echo/>&3
exit /B

:forward pixels
:fd
echo ctx.lineTo(0,-(%~1)); ctx.translate(0,-(%~1)); >&3
exit /B

:back pixels
:bk
echo ctx.lineTo(0,%~1); ctx.translate(0,%~1); >&3
exit /B

:right degrees
:rt
echo ctx.rotate((%~1)*Math.PI/180); >&3
exit /B

:left degrees
:lt
echo ctx.rotate(-(%~1)*Math.PI/180); >&3
exit /B

============================================================

:: End of Batch section


@end


// Start of JScript section

var fso      = new ActiveXObject("Scripting.FileSystemObject"),
    WshShell = new ActiveXObject("WScript.Shell"),
    HTA      = { Win: false }, command;

// Create the HTA file
HTA.FullName = WScript.ScriptFullName.replace(WScript.ScriptName,"BatchTurtleGraphics.hta");
HTA.File     = fso.CreateTextFile(HTA.FullName,true);
HTA.File.WriteLine(
   "<meta http-equiv='x-ua-compatible' content='ie=edge'/>\r\n" +
   "<html> <head><HTA:APPLICATION></head>\r\n" +
   "<script language='JavaScript'>\r\n" +
   "var fso   = new ActiveXObject('Scripting.FileSystemObject'),\r\n" +
   "    stdin = fso.GetStandardStream(0), command, canvas, ctx;\r\n" +
   "fso.GetStandardStream(1).WriteLine();  // send confirmation\r\n" +
   "eval(stdin.ReadLine());  // get initialization\r\n" +
   "function evalCommands() {while (command=stdin.ReadLine()) eval(command);}\r\n" +
   "window.onkeydown = evalCommands;\r\n" +
   "</script>\r\n" +
   "</html>\r\n"
);
HTA.File.Close();

// Receive commands from Batch section and send they to the HTA window
while ( ! WScript.Stdin.AtEndOfStream ) {

   command = WScript.Stdin.ReadLine();

   if ( command.substr(0,11) == "openwindow;" ) {

      // command = "openwindow;width;height;title" - create a new mshta.exe .HTA window

      // If is there a previous open window: leave it in the screen
      if ( HTA.Win ) {
         HTA.Win.Stdin.WriteLine("ignorekey=function () { }; window.onkeydown=ignorekey;\r\n");
         WshShell.AppActivate(HTA.Win.ProcessID);
         WshShell.SendKeys(" ");
      }

      // Open the HTA window and wait for confirmation
      HTA.Win = WshShell.Exec('mshta.exe "'+HTA.FullName+'"');
      HTA.Win.Stdout.ReadLine();

      // Initialize the contents of the HTA window
      var p = command.split(";"), width = p[1], height = p[2], title=p[3];
      command = "\"<title>"+title+"</title> " +
                  "<style type='text/css'>body {color:white; background:black;}</style> " +
                  "<canvas id='BTGcanvas' width='"+width+"' height='"+height+"' style='border:1px solid;'>" +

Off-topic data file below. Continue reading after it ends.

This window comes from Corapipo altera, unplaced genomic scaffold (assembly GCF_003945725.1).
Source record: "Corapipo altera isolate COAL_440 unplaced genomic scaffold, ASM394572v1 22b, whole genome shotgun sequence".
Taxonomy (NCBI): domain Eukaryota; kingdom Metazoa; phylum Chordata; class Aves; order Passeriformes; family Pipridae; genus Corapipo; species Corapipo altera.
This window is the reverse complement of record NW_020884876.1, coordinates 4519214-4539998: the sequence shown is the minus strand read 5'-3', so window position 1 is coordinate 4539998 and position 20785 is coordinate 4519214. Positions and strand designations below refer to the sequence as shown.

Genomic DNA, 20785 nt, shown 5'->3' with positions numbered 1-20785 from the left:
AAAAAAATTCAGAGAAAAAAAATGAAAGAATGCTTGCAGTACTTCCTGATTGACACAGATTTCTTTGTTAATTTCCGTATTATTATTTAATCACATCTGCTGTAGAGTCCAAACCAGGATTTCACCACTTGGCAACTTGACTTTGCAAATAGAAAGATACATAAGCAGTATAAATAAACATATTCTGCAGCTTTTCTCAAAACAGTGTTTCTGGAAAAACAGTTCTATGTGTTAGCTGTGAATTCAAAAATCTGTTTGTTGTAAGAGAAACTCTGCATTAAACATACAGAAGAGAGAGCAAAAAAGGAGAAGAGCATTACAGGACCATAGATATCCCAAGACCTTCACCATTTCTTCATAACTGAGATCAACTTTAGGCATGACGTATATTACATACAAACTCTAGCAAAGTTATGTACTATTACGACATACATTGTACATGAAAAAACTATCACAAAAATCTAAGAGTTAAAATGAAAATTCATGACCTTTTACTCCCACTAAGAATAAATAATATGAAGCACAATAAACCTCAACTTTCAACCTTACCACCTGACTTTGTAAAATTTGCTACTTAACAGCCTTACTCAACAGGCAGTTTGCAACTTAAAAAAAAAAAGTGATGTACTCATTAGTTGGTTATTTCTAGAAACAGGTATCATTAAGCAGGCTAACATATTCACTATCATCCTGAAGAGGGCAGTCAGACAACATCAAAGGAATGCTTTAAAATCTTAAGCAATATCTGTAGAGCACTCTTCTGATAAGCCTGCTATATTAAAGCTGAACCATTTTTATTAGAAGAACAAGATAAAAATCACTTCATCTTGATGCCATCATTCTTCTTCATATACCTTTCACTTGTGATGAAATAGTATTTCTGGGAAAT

"Your browser don't support the HTML5 Canvas tag" +
                  "</canvas>\"";
      HTA.Win.Stdin.WriteLine(
         "window.resizeTo("+width+"+34,"+height+"+64); "   +   // try: 34..40 64..82
         "document.body.innerHTML = "+command+"; "         +
         "canvas = document.getElementById('BTGcanvas'); " +
         "ctx = canvas.getContext('2d'); "                 +
         "ctx.translate("+width+"/2,"+height+"/2);"        +
         "ctx.strokeStyle = 'white';"
      );

   } else {

      // Read and send commands to the (active) HTA window
      // until an "end of block" mark (empty line) is received
      while ( command ) {
         HTA.Win.Stdin.WriteLine(command);
         command = WScript.Stdin.ReadLine();
      }

      // Raise the event for "window.onkeydown" function in the HTA window
      HTA.Win.Stdin.WriteLine();         //    Send the "end of block" mark (empty line)
      WshShell.AppActivate(HTA.Win.ProcessID);      //    Set focus on the HTA window
      WshShell.SendKeys(" ");            //    And do a "key down"

   }

}

// Close the HTA window and delete the HTA file
HTA.Win.Stdin.WriteLine("window.close();\r\n");
WshShell.AppActivate(HTA.Win.ProcessID);
WshShell.SendKeys(" ");
fso.DeleteFile(HTA.FullName);

Previous Batch file allows an interactive execution of Batch code with BTG subroutines in a way rather similar to the one originally provided by Logo programming language, so this program may be taken as a learning tool to teach graphics (or to teach Batch file programming using graphics as base). You must note that this is a preliminary version of BTG so there are some aspects of Logo Turtle Graphics that are not yet implemented, like show the Turtle itself or manage line and fill colors. In the development of applications of this type we are limited by the usual restrictions of Batch files combined with the method used to emulate Logo behaviour under the scheme required by HTML5 canvas tag; this means that there are several details we must pay attention when using BTG subroutines:

  • You must call :penDown subroutine in order to start a drawing.
  • You must call :penUp subroutine to end the current drawing and show it on the screen. Nothing will appear in the graphics window until :penUp subroutine be called.
  • The number of graphics operations between call:penDown and call:penUp subroutines can not be very high. For example, in the last drawing example shown below, the most internal loop have 5 iterations and the next one have 19. If we move the call:pd/call:pu subroutines from the first loop to the second one, the number of iterations change from 5 to 19*5=95 and in this case, the program just freezes. Check this detail in first place if your drawings fails.